I never know what to call them sometimes. I don’t agree with the term suicide bomber at all but then again the word martyr calls on religion and that is something left to God in my opinion. Moreover I don’t believe someone blowing themselves up on a public bus can be considered a martyr and many of the arguments justifying it are at best on shaky grounds. However the same act done at a military outpost is more black and white. I think taking one’s life has always been unsettling for the western world and it has baffled me for some time. Most people have no problem with Israeli missiles launching in to refugee camps in the middle of the night, but will become uneasy when someone blows themselves up. That being said I know there are better methods of resistance that are more efficient. That being said I know if Palestinians had something more than their bodies in terms of arsenal then they wouldn’t need to do this. Nevertheless I just don’t agree with the policy.
Now a worse policy seems to be taking shape: kidnappings. And I find myself feeling the same way. I can understand the kidnapping of an Israeli soldier but not a journalist. These recent FOX journalists are a testament of that I suppose. And I don’t even think the kidnappers have ever watched FOX news, they just looked for the first foreign looking person. In any case while I can empathize with one kidnapping and see major fault in the other I feel it is a policy that is overall counter-productive for the Palestinian cause and Israel’s operation Summer Rain has been evidence of that. The action is only as good as it’s reaction.
That being said, I admit that I stand in the middle on these specific issues but I don’t mind it. I’m in no position to say how people should resist but the problem is when they involve one’s religion it begs one to at least attempt to analyze it. This is not a black and white issue; it’s not a fully-condemn or fully-support type scenario and I donÃ¢??t believe it should be. You cannot completely discard it or entirely accept it as it depends on the circumstances. Looking back at Islamic history I see the Prophet pbuh criticizing and condemning his own soldiers after the dust had settled from a battle and in doing so teaching them some of the strictest rules of engagement in military history to date, which I feel are not being applied today at all. And if this is one of those Ã¢??What Would Prophet Mohammad DoÃ¢?? type deals then I don’t think he’d agree with someone blowing themselves up on say a bus full of women and children or civilians in general when his own Muslim army wasn’t allowed to even touch them over 1400 years ago.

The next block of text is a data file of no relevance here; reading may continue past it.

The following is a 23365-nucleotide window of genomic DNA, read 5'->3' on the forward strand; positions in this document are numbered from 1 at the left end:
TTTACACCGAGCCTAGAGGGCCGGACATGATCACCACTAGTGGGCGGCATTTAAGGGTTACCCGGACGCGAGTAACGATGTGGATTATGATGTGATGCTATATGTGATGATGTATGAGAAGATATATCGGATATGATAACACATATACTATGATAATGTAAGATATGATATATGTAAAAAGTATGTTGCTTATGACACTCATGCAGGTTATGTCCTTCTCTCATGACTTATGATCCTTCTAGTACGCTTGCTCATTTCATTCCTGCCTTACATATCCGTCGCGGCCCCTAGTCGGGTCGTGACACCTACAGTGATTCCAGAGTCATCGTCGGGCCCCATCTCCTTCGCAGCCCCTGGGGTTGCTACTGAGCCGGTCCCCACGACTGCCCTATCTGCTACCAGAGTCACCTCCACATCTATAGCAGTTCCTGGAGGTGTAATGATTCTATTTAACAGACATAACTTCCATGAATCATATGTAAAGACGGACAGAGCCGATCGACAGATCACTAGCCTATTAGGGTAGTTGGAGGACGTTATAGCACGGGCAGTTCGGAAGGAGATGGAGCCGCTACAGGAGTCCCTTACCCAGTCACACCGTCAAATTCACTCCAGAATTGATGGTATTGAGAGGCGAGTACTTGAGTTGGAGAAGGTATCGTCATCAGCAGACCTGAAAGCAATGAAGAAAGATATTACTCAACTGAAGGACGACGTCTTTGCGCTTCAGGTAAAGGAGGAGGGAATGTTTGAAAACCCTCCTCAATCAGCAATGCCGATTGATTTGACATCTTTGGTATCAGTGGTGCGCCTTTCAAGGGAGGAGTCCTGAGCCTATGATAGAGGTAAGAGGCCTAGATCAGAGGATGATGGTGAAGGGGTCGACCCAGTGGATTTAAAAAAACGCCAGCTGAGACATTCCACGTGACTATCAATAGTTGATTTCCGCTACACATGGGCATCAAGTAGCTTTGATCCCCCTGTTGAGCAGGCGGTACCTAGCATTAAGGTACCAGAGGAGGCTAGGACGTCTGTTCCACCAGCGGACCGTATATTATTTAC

It’s kind of strange how the Islamic world consistently looks up to the models of Islamic resistance such as the Prophet pbuh or even Salah Il-Dein, yet focus only on the victory and never on the way the war was won, the manner in which it was conducted. I always hear people telling me that we need another Salah Il-Dein to free Jerusalem but I find myself wondering if they’re as concerned with the outcome as much as the conduct of the battle as he was. He was so famous for it that even his enemies in Europe couldn’t help but document it and this is what history remembers him for.
I know that just mentioning this issue or the fact that I feel I’m somewhere in the middle or simply disagreeing with the policy, opens a whole can of worms. Both sides will disagree with me (or worse) but I generally do not care. I’m not saying I’m right or wrong on the issue; this is just my current worldview. I have what is in the best interests of Palestine and Palestinians at heart, which is why I feel that policies need to be scrutinized and evaluated and if they fail then they have to be abandoned.
That being said, I hope this kidnapping policy does not become a popular one and I hope it starts and ends with the release of these FOX reporters.
American Steve Centanni and New Zealander Olaf Wiig of US organisation Fox News were dropped off at a Gaza City beach-front hotel.
Mr Centanni said they were forced at gunpoint to convert to Islam. They stated their conversion in a video released before they were set free…Speaking after their release, Mr Centanni told Fox News they had been forced to convert to Islam at gunpoint.
“I have the highest respect for Islam… but it was something we felt we had to do because they had the guns and we didn’t know what the hell was going on,” he said by telephone from Gaza City. [BBC]
Whatever happened to verse 2:256 of the Quran? You know, the one that prohibits forcing people in to Islam?